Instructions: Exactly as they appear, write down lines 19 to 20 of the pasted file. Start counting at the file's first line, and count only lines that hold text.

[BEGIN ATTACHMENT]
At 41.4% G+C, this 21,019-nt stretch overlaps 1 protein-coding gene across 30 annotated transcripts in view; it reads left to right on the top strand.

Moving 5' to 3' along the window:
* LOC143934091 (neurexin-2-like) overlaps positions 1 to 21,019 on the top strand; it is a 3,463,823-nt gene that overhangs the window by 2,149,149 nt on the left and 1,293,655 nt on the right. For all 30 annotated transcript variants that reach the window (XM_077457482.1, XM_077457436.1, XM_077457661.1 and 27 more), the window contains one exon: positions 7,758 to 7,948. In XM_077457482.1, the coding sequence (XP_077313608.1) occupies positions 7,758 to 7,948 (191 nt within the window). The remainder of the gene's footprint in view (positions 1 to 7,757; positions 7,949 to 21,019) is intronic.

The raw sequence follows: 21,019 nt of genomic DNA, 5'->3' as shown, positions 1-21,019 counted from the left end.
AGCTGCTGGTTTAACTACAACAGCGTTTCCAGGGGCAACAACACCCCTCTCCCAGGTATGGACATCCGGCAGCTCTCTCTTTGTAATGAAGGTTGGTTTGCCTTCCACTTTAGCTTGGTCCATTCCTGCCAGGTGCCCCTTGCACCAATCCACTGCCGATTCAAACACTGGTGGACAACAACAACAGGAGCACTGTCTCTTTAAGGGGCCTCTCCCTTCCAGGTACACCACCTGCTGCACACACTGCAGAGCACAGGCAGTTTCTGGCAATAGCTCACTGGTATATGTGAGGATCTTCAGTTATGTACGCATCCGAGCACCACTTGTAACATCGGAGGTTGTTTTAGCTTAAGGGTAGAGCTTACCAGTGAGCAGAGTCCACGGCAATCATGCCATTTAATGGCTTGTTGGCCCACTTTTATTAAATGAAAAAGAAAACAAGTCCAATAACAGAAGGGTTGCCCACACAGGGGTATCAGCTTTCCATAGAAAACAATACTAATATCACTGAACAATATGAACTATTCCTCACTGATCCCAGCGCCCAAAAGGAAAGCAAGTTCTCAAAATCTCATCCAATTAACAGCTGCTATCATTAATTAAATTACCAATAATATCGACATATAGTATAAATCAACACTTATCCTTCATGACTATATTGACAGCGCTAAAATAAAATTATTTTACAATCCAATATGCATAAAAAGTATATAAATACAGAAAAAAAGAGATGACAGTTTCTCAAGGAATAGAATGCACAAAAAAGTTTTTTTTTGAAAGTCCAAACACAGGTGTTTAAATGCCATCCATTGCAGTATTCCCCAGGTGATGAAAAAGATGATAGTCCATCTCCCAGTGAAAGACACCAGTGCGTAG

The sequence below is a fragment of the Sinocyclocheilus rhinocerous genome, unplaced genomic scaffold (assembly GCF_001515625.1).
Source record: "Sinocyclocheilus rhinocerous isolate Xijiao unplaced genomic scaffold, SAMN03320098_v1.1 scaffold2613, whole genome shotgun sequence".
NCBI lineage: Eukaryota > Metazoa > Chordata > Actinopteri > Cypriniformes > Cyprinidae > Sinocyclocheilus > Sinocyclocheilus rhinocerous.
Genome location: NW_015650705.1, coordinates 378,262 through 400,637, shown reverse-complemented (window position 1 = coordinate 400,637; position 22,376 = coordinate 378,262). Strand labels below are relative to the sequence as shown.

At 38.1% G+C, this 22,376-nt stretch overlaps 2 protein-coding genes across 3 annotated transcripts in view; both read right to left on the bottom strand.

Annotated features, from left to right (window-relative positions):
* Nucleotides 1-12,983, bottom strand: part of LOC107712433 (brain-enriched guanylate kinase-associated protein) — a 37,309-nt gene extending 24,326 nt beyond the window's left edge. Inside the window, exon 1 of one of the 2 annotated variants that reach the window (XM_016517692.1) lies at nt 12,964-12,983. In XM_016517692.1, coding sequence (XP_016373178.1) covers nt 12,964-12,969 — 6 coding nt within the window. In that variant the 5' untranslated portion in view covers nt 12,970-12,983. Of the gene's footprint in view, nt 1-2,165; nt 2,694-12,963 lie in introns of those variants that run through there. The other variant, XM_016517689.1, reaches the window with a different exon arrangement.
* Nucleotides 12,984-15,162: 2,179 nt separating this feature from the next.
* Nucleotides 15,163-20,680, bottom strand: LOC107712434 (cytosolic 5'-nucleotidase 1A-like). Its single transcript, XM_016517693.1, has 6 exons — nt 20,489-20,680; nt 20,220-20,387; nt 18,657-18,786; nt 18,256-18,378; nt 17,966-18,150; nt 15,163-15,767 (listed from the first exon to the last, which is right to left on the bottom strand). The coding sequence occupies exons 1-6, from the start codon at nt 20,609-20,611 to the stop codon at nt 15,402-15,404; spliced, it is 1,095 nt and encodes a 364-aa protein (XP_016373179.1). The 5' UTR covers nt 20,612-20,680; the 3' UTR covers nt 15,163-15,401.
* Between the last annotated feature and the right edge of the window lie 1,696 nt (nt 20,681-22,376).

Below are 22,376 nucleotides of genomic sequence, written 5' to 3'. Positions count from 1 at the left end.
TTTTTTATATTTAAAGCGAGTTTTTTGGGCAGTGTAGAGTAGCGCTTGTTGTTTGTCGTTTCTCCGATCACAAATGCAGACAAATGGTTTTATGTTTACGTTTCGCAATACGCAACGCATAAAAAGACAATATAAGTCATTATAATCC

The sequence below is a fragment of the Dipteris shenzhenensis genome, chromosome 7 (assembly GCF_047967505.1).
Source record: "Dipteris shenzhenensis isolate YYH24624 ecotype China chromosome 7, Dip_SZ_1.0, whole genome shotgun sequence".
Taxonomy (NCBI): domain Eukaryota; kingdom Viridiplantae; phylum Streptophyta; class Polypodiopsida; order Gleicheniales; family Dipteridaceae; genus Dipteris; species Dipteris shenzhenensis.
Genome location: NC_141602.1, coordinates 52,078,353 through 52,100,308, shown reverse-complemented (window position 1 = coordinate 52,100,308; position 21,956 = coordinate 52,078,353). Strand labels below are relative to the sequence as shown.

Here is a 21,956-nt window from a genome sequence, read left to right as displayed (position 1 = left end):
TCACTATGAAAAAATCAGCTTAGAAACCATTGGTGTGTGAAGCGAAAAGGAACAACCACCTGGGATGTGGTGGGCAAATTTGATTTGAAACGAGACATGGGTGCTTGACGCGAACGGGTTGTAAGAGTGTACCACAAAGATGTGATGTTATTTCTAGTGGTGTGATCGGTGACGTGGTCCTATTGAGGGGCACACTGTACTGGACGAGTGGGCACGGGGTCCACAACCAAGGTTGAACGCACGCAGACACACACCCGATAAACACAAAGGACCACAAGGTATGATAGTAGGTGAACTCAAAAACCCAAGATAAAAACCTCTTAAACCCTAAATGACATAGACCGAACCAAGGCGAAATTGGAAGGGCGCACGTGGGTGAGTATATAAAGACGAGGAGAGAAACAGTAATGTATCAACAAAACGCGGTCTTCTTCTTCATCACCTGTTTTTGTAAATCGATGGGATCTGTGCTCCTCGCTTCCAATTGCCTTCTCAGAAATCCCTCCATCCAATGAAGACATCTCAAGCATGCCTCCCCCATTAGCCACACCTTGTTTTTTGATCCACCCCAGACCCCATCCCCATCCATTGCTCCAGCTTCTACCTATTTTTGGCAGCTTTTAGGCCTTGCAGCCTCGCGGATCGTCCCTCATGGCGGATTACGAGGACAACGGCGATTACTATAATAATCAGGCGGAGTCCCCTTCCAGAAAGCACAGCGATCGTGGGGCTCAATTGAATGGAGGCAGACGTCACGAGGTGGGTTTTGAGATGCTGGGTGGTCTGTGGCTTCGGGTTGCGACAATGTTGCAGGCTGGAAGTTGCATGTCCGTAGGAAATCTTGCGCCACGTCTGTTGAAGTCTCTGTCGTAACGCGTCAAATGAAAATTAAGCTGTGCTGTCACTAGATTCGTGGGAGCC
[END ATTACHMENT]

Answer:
Source record: "Dipteris shenzhenensis isolate YYH24624 ecotype China chromosome 7, Dip_SZ_1.0, whole genome shotgun sequence".
Taxonomy (NCBI): domain Eukaryota; kingdom Viridiplantae; phylum Streptophyta; class Polypodiopsida; order Gleicheniales; family Dipteridaceae; genus Dipteris; species Dipteris shenzhenensis.